Dungeon Master's Guide 5E

(Jeff_L) #1


Mapping Your Campaign

When creating the world where your campaign takes
place, you'll want a map. You can take one of two
approaches with it: top-down or bottom-up. Some DMs
like to start at the top, creating the big picture of the
world at the start of the campaign by having a map
that shows whole continents, and then zooming in on
smaller areas. Other DMs prefer to go the opposite
direction, starting with a small campaign area that is
mapped at a province or kingdom scale, then zooming
out as adventures take the characters into new territory.
Whichever approach you take, hexes work well for
mapping outdoor environments where travel can go
in any direction and calculating distance might be
important. A single sheet of hex paper with 5 hexes to
the inch is ideal for most maps. Use a scale for your map
that's best suited to the level of detail you want. Chapter
7 offers more information about creating and mapping
wilderness areas.

For the most detailed areas of your world, use a
province scale where each hex represents 1 mile. A
full-page map at this scale represents an area that
can be covered in one day's travel in any direction
from the center of the map, assuming clear terrain. As
such, province scale is a useful scale for mapping a
campaign's starting area (see "Creating a Campaign,"
later in this chapter) or any location where you expect
to track the adventurers' movement in hours rather
than days. •
The ground cover of an area this size will include
broad stretches of one predominant terrain type, broken
up by other isolated terrain types.
A settled region mapped at this scale might have one
town and eight to twelve villages or farming hamlets.
A wilder region might have only a single keep, or no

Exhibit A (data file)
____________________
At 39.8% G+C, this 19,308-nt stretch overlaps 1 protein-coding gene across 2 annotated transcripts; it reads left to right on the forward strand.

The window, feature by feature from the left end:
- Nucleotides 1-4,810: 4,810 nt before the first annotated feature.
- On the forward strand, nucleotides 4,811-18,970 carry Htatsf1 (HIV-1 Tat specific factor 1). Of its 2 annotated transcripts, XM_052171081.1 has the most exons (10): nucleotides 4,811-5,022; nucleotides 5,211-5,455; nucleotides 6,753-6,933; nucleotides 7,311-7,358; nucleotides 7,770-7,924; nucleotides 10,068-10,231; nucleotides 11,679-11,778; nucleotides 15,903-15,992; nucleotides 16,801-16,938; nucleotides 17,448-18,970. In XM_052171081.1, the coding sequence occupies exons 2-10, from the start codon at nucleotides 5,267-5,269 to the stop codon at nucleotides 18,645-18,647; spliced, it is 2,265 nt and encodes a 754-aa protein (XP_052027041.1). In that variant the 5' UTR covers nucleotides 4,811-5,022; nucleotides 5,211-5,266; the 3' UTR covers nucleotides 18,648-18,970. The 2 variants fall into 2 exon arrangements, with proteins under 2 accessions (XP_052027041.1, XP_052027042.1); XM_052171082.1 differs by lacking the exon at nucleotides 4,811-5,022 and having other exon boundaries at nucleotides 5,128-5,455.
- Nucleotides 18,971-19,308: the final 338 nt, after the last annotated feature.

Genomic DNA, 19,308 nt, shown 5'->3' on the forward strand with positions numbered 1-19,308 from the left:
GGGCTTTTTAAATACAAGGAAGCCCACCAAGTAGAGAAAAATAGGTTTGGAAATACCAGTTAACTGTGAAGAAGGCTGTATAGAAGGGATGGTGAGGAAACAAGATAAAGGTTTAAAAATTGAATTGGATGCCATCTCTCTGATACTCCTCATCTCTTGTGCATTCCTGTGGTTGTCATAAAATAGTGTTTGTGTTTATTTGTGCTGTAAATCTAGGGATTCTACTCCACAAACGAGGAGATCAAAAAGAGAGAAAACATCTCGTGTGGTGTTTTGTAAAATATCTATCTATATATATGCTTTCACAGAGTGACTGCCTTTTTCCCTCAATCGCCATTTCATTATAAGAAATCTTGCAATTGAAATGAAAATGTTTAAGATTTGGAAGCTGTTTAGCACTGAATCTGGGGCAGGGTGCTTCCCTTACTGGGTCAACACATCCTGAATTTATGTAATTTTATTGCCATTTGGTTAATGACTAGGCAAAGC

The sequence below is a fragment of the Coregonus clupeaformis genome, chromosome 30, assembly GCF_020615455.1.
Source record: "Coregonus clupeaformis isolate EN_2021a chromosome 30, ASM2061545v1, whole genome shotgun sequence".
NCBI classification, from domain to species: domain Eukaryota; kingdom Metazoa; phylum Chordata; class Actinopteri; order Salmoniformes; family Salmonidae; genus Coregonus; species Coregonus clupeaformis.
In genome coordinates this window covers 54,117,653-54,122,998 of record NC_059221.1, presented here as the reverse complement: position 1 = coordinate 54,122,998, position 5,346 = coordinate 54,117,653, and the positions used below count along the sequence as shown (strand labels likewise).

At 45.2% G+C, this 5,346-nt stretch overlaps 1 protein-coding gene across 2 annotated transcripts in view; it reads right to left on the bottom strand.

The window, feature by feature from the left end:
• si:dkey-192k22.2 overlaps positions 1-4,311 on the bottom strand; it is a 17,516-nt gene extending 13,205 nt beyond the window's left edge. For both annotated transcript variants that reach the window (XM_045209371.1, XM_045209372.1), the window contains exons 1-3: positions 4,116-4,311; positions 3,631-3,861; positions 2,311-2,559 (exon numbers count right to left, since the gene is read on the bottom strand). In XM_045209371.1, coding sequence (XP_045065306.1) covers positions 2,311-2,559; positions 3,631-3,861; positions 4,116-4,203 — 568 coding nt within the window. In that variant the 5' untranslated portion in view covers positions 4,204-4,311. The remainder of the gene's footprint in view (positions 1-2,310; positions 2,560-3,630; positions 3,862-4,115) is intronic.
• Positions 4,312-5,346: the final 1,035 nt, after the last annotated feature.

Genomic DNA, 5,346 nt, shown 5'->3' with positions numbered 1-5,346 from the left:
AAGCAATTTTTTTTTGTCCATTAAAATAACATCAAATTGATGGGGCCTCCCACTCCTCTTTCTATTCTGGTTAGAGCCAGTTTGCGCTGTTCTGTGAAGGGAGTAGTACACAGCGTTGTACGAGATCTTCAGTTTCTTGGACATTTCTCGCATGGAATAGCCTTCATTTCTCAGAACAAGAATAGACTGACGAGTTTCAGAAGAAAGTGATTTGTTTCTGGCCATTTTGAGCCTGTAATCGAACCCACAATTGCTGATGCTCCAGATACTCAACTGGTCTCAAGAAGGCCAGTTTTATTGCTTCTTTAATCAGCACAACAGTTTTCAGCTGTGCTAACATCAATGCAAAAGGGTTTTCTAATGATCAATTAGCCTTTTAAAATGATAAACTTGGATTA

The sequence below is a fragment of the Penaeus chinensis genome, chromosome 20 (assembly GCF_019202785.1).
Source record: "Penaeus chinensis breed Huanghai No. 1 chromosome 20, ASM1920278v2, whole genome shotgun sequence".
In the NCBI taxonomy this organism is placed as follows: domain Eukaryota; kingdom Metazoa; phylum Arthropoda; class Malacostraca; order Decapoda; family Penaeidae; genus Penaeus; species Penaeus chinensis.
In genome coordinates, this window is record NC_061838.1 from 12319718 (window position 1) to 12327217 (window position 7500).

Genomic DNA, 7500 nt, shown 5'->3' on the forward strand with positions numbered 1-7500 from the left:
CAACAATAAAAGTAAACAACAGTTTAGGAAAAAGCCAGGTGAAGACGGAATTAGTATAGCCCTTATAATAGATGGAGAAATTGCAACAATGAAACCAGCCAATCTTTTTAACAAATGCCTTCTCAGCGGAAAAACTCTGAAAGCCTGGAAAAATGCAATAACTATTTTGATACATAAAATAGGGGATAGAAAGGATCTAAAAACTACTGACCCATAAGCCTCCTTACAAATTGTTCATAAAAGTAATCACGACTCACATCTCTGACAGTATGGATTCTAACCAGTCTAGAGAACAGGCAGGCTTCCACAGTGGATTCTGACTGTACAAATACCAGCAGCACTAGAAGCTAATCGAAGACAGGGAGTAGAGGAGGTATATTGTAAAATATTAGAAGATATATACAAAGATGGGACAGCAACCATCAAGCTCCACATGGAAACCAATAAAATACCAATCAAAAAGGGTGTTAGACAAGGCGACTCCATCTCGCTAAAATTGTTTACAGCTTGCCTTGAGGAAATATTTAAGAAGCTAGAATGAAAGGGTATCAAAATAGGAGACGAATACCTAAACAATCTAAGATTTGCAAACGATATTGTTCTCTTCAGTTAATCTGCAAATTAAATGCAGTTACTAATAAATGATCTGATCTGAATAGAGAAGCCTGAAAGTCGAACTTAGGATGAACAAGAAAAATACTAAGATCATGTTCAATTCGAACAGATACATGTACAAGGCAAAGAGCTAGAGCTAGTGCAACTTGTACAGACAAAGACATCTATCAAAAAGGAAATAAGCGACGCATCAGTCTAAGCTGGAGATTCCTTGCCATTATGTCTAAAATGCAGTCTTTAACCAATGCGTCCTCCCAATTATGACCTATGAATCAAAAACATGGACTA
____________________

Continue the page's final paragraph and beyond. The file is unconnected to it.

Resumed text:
settlements at all. You can also indicate the extent of
the cleared farmland that surrounds each city or town.
On a province-scale map, this will show as a belt a few
hexes wide surrounding each town or village. Even
small villages farm most of the arable land within a
mile or two.


On a kingdom-scale map, each hex represents 6 miles.
A map at this scale covers a large region, about the size
of Great Britain or half the size of the state of California.
That's plenty of room for adventuring.
The first step of mapping a region at this scale is to
sketch out the coastlines and any major bodies of wate r
in the area. Is the region landlocked or on a coast? A
coastal region might include islands offshore, and a
landlocked area might include an inland sea or major
lakes. Alternatively, the region could consist of a single
large island, or an isthmus or peninsula with multiple
Next, sketch in any major mountain ranges. Foothills
form a transition between the mountains and lowlands,
and broad patches of gentle hills might dot the region.
That leaves the rest of your map for relatively fiat
terrain: grasslands, forests, swamps, and the like. Place
these elements as you see fit.
Map out the courses of any rivers that flow through
the area. Rivers are born in mountains or inland areas
that see a lot of rainfall, winding down to the nearest
major body of water that doesn't require the river to
cross over higher elevation. Tributaries join rivers as
they grow larger and move toward a lake or the sea.
Finally, place the major towns and cities of the region.
At this scale, you don't need to worry about small towns
and villages, or about mapping every belt of farmland.
Even so, a settled region this size might easily have
eight to twelve cities or towns to put on the map.

For mapping a whole continent, use a scale where
1 hex represents 60 miles. At this scale, you can't
see more than the shape of coastlines, the biggest
mountain ranges, major rivers, huge lakes, and political
boundaries. A map at this scale is best for showing how
multiple kingdom-scale maps fit together, rather than
tracking the movement of adventurers day by day.
The same process you use for mapping a region at
kingdom scale works for mapping a whole continent.
A continent might have eight to twelve large cities that
deserve a place on the map, most likely major trade
centers and the capitals of kingdoms.

Whichever scale you start with, it's easy to zoom in or
out on your maps. At continent scale, 1 hex represents
the same area as 10 kingdom-scale hexes. Two cities
that are 3 hexes (180 miles) apart on your continent
map would be 30 hexes apart on your kingdom map,
and might define the opposite ends of the region you're
detailing. At kingdom scale, 1 hex equals 6 province-
scale hexes, so it's easy to put the region covered by your
province-scale map into the center of a kingdom-scale
map and create interesting areas around it.
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